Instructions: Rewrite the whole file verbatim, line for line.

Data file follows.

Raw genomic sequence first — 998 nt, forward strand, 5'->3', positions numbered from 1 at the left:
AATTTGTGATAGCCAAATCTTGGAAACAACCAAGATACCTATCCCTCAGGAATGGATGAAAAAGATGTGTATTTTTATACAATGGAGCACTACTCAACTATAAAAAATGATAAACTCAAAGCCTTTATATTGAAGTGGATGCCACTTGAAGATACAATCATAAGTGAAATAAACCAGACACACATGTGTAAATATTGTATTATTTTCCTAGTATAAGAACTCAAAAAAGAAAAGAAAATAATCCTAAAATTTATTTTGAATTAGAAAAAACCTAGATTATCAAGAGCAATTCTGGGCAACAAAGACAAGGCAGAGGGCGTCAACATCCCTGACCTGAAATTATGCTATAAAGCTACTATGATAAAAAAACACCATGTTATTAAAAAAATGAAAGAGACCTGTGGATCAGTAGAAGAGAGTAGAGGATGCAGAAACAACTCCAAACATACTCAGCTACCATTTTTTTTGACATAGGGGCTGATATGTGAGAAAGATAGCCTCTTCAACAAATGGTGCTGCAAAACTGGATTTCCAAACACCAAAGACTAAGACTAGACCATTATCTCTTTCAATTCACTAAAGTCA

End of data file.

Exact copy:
Raw genomic sequence first — 998 nt, forward strand, 5'->3', positions numbered from 1 at the left:
AATTTGTGATAGCCAAATCTTGGAAACAACCAAGATACCTATCCCTCAGGAATGGATGAAAAAGATGTGTATTTTTATACAATGGAGCACTACTCAACTATAAAAAATGATAAACTCAAAGCCTTTATATTGAAGTGGATGCCACTTGAAGATACAATCATAAGTGAAATAAACCAGACACACATGTGTAAATATTGTATTATTTTCCTAGTATAAGAACTCAAAAAAGAAAAGAAAATAATCCTAAAATTTATTTTGAATTAGAAAAAACCTAGATTATCAAGAGCAATTCTGGGCAACAAAGACAAGGCAGAGGGCGTCAACATCCCTGACCTGAAATTATGCTATAAAGCTACTATGATAAAAAAACACCATGTTATTAAAAAAATGAAAGAGACCTGTGGATCAGTAGAAGAGAGTAGAGGATGCAGAAACAACTCCAAACATACTCAGCTACCATTTTTTTTGACATAGGGGCTGATATGTGAGAAAGATAGCCTCTTCAACAAATGGTGCTGCAAAACTGGATTTCCAAACACCAAAGACTAAGACTAGACCATTATCTCTTTCAATTCACTAAAGTCA